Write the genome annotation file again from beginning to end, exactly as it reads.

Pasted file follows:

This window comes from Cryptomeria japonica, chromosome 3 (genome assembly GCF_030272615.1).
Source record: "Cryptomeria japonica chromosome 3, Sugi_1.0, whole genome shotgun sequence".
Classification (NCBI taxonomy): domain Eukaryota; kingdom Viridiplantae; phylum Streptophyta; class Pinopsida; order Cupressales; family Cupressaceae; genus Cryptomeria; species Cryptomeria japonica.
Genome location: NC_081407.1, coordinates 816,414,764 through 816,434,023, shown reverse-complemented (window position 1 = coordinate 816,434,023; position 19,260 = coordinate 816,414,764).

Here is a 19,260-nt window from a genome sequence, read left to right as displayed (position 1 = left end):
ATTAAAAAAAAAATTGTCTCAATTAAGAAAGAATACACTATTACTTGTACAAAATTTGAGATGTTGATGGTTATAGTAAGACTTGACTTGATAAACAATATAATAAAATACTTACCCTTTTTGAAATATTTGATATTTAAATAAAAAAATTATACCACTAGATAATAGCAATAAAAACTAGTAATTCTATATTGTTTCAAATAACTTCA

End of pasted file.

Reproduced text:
This window comes from Cryptomeria japonica, chromosome 3 (genome assembly GCF_030272615.1).
Source record: "Cryptomeria japonica chromosome 3, Sugi_1.0, whole genome shotgun sequence".
Classification (NCBI taxonomy): domain Eukaryota; kingdom Viridiplantae; phylum Streptophyta; class Pinopsida; order Cupressales; family Cupressaceae; genus Cryptomeria; species Cryptomeria japonica.
Genome location: NC_081407.1, coordinates 816,414,764 through 816,434,023, shown reverse-complemented (window position 1 = coordinate 816,434,023; position 19,260 = coordinate 816,414,764).

Here is a 19,260-nt window from a genome sequence, read left to right as displayed (position 1 = left end):
ATTAAAAAAAAAATTGTCTCAATTAAGAAAGAATACACTATTACTTGTACAAAATTTGAGATGTTGATGGTTATAGTAAGACTTGACTTGATAAACAATATAATAAAATACTTACCCTTTTTGAAATATTTGATATTTAAATAAAAAAATTATACCACTAGATAATAGCAATAAAAACTAGTAATTCTATATTGTTTCAAATAACTTCA